Last year, Oregon lawmakers approved a bill that will bar their future colleagues from signing up for the state's public pension plan, or PERS.
No one has actually been affected by that law, until now.
For years, the question hung over the Oregon legislature: Should lawmakers vote on policies for the state's public pension plan when their own retirement funds hung on the outcome? Last fall, the Oregon House and Senate overwhelmingly voted to end that conflict of interest … but only for incoming lawmakers.
That means when Democrat Barbara Smith Warner takes the oath of office Wednesday, she'll be the first Oregon lawmaker banned from PERS. Smith Warner is a mid-term appointment to fill a vacant seat, but she says she wasn’t even aware of the distinction she'll hold until just a few days ago.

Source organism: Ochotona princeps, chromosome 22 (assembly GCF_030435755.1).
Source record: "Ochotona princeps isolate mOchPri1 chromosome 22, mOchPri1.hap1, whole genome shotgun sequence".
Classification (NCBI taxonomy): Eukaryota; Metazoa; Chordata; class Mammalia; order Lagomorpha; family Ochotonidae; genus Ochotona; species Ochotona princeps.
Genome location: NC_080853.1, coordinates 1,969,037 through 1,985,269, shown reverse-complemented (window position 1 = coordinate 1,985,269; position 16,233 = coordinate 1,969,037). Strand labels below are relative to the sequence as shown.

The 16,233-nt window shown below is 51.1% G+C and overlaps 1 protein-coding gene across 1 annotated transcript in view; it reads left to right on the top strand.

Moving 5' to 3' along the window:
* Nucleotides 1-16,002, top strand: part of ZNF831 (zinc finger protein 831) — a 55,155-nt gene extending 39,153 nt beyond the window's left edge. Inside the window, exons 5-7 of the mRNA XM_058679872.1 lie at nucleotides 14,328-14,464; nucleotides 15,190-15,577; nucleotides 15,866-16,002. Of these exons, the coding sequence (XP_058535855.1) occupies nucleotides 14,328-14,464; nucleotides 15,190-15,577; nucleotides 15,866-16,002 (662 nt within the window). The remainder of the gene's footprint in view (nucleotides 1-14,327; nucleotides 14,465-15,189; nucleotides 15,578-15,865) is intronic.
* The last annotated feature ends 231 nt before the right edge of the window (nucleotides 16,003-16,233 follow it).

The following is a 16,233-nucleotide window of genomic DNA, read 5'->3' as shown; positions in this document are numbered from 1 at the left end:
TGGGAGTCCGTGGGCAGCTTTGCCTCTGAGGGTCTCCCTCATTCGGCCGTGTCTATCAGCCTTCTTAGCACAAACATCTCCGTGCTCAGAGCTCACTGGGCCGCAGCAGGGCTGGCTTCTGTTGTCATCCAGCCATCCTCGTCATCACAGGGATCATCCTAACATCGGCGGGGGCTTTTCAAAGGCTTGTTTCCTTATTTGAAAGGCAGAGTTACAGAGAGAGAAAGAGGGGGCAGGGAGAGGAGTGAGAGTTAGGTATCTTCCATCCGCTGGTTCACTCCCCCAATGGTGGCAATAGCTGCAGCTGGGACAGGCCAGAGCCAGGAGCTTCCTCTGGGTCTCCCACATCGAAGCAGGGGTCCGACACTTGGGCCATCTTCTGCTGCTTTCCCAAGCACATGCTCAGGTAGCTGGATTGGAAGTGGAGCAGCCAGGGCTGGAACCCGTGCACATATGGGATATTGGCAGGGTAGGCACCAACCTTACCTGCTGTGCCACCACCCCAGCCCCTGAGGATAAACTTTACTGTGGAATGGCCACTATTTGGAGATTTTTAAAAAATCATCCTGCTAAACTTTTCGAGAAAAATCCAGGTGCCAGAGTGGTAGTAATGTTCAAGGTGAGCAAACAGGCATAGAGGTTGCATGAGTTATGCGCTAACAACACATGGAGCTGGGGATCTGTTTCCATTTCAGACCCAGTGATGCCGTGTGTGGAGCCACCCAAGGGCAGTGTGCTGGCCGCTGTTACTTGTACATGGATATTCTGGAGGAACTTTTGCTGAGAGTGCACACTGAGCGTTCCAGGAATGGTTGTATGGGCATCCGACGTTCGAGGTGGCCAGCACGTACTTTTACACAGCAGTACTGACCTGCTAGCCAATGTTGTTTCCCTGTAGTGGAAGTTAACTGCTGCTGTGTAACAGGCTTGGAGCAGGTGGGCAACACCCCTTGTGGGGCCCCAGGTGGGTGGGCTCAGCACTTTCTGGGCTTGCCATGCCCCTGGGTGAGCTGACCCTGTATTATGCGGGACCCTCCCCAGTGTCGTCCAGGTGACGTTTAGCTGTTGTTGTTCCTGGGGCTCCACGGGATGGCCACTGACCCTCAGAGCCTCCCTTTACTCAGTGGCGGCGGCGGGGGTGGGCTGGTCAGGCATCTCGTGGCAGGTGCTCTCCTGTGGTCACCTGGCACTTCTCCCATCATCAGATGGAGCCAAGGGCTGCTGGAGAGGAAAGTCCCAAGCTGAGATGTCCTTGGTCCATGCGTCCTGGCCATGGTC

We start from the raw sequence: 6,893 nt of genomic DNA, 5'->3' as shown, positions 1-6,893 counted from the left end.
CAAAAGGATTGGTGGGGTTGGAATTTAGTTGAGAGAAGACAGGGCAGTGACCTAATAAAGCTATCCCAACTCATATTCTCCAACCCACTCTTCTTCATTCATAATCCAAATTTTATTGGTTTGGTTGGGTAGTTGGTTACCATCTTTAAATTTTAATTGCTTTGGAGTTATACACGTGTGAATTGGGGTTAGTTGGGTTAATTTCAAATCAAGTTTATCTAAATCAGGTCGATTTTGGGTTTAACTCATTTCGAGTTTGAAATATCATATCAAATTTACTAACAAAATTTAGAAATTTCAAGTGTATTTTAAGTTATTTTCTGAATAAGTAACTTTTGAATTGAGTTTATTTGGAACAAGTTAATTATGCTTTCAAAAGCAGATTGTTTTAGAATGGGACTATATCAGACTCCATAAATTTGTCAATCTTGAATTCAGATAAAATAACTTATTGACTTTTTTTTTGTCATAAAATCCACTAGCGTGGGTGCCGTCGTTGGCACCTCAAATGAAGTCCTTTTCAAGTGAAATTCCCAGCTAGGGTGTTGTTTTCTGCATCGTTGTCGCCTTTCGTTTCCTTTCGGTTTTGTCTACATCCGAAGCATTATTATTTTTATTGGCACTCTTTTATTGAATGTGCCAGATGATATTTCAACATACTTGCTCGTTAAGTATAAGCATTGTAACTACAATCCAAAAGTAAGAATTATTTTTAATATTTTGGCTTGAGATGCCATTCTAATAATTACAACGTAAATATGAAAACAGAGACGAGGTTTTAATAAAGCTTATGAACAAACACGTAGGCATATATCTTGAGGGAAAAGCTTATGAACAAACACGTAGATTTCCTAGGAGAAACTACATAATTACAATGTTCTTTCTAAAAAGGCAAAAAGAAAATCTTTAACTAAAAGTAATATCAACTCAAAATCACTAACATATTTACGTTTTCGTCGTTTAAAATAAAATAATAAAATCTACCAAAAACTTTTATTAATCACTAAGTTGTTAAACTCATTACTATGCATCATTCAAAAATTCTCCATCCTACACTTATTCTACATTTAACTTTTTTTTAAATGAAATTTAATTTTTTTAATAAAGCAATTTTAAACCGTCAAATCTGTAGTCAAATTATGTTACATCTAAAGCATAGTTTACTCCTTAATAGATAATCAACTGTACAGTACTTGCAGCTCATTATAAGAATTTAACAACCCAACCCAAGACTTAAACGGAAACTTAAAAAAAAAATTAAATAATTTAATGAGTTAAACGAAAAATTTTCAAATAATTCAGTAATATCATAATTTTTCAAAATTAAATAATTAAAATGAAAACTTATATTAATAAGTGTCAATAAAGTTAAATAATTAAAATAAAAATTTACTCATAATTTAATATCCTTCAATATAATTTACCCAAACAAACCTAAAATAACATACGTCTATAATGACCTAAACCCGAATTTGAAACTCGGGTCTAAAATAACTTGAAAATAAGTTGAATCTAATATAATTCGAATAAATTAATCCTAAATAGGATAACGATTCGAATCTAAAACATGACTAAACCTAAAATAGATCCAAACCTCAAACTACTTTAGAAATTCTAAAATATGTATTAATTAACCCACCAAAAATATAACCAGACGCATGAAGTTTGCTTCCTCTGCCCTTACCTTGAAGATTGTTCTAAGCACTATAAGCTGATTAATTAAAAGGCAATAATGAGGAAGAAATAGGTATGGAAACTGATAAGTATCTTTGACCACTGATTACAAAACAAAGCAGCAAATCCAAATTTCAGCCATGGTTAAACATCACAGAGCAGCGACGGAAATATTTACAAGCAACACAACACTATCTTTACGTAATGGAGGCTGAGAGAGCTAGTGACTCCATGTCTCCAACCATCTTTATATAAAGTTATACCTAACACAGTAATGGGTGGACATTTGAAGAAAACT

"Retirement security was the last thing on my mind," she says. "You don't take the job for the retirement. You take it in order, I think, to make a difference."
Over the years, some lawmakers have voluntarily opted out of the public pension plan. Smith Warner says she's not sure how she would have voted on the measure had she been in the legislature last fall.
In Olympia, a Republican state Senator has introduced a measure that would end public pensions for all state employees, including lawmakers.